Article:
Based in Amsterdam, Steven Smit (pictured), head of Sustainability at the data and services provider has been central to setting up Morningstar’s Benelux presence in the early 2000’s and is now heading the company’s new sustainability rating, which is set to affect some 20,000 funds in its database.
Commenting on the motivations behind the launch, Smit explains: “We look at it from the broadest possible view; society is changing, consumers are changing their buying behaviour by buying more healthy or green products, companies are expanding their organics ranges, governments are introducing new rules on, for example, recycling; all the actors in society are changing and investing is no exception to that.”
“Big institutional investors like PGGM initiated sustainable investments more than ten years ago. We think the sustainability trend is now moving from asset owners and asset managers to advisers and individual investors.”
“HNWI investors in particular have a strong bond to their wealth and are often very eager to know where exactly it is invested.”
FOCUS ON THE FUND
Morningstar hopes to bring added value to the existing information on sustainability by focusing on the fund level, rather than on individual stocks, he adds: “There is hardly any information on funds, most data available is on individual stocks.”
To execute its work in the area of funds, Morningstar has teamed up with research provider Sustainalytics, which provides sustainability ratings on a company basis. “We are only rating funds that have at least 50% of their assets covered by Sustainalytics; in practice, the percentage mtends to be much higher,” Smit stresses.
A portfolio’s sustainability is assessed by calculating the ESG (environmental, social and governance) score as a weighted average of company level ESG scores based on Sustainalytics data. In addition ESG related incidents on a company level are being tracked and, if necessary, deducted from the initial ESG score.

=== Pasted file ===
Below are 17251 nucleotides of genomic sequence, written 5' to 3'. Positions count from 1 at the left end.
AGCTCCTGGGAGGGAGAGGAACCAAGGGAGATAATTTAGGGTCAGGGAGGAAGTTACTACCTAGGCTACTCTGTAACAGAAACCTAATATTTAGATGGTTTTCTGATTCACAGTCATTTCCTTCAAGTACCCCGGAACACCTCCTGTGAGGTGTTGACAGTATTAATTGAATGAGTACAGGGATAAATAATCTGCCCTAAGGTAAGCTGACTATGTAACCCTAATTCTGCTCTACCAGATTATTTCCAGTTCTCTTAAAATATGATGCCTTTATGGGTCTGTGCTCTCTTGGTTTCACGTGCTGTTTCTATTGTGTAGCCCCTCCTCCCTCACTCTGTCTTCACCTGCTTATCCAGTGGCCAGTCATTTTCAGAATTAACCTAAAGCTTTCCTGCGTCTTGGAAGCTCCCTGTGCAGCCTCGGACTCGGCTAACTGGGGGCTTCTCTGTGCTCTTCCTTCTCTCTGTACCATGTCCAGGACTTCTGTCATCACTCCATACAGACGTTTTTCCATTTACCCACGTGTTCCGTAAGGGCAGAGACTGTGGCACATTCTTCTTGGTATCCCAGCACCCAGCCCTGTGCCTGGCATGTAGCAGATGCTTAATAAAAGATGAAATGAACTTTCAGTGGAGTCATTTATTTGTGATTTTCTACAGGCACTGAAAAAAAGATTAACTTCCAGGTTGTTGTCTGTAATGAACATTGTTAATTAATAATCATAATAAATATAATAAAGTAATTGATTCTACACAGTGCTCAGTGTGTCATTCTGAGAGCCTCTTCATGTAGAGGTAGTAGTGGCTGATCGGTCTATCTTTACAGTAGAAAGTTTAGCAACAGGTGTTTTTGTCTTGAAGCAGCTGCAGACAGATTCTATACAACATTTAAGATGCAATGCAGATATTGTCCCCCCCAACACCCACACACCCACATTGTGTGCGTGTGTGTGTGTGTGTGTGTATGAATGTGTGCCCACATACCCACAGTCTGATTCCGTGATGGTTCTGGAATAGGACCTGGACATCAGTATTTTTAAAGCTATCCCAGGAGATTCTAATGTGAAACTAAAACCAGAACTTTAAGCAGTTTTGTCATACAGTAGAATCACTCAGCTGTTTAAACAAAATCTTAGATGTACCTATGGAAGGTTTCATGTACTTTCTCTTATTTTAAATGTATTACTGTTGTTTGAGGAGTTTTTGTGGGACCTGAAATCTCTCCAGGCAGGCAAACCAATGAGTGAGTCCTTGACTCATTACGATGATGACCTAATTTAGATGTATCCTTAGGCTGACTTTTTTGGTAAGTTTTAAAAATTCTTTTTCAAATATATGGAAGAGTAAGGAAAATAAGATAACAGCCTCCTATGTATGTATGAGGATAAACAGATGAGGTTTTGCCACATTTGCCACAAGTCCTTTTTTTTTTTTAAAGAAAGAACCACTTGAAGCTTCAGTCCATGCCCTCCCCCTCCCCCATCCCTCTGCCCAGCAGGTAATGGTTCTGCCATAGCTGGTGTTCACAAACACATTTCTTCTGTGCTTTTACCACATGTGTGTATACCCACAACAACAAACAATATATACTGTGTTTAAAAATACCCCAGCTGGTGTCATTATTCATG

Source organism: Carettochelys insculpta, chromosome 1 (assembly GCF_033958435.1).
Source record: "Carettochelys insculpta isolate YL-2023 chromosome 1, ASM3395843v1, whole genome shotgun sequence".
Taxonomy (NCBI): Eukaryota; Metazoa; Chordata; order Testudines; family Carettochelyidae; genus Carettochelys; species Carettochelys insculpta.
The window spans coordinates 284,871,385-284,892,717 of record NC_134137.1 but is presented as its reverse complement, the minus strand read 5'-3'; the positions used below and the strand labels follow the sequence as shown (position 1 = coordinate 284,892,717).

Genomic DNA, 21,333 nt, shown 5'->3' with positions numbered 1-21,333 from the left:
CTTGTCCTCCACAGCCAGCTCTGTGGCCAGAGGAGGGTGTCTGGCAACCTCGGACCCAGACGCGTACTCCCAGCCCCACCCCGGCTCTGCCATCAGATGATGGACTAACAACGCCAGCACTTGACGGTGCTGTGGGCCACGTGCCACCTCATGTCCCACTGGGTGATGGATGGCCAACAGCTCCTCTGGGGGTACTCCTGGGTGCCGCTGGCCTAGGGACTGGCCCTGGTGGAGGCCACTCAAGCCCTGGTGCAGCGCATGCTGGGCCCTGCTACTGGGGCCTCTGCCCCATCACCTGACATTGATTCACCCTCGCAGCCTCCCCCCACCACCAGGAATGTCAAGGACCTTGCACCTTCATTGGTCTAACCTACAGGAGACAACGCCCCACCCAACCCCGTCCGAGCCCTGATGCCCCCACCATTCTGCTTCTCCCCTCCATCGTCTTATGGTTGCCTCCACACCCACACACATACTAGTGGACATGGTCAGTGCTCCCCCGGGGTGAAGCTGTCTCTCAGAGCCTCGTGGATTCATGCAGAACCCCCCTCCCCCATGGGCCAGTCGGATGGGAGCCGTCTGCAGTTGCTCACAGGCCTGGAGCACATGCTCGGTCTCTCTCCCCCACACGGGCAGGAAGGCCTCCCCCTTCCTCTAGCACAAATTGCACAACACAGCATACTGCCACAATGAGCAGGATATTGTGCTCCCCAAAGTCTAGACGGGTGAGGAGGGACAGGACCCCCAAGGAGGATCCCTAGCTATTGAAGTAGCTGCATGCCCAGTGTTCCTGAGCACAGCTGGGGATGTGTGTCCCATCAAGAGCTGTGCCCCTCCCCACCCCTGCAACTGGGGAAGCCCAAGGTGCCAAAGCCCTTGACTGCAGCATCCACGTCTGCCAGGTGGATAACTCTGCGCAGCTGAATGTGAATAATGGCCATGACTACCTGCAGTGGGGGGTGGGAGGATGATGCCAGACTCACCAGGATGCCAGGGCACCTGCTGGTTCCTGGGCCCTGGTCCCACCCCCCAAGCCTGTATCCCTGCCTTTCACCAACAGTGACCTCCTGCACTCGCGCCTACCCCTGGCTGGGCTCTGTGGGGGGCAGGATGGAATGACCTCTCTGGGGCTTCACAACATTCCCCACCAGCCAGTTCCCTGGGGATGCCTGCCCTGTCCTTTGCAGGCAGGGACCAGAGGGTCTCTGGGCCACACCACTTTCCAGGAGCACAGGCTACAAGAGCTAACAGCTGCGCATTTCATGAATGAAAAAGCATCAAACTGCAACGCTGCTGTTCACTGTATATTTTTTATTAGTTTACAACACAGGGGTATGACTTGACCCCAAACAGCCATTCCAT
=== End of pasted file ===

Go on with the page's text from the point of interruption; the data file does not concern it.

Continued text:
The final Morningstar Portfolio ESG Score is an asset-weighted average of normalised company-level ESG scores from Sustainalytics. Rather than pursuing an exclusion list, Morningstar decided to rate the sustainability of funds based on a bestin- class approach.
“Handing out Sustainability globe ratings works for all types of funds as long as we can identify sufficient holdings in a portfolio and have at least 10 funds within each
category to rate. This leads to a peer to peer visualisation rather than an absolute number in the universe,” Smit explains.
“A problem with the exclusionary approach is that we want to set one standard for more than 20,000 funds from Australia to Europe and the US,” Smit stresses, highlighting that exclusion brings with it a certain level of normativity.
“What is considered really bad in one country is accepted in another. For example, nuclear power is a big issue in Germany, but seen as a solution in France. We try to stay clear of value judgements, they should be made by the investors themselves,” he explains.
The best in class approach has resulted in a paradox, with some well-known SRI funds appearing not to perform better than their non-SRI peers. This can be explained
by the way many classic SRI funds tend to operate with exclusion lists; the Morningstar methodology does not reward exclusions, but instead focusses on the relatively
most sustainable company in a certain industry.
Will the ratings affect fund flows in the long run? Based on the initial responses, Smit is confident that they will. “Asset managers are calling us a lot, and the largest companies in the world are now actively in contact in order to find out what could happen. We also expect managers to take a more active role as shareholders.”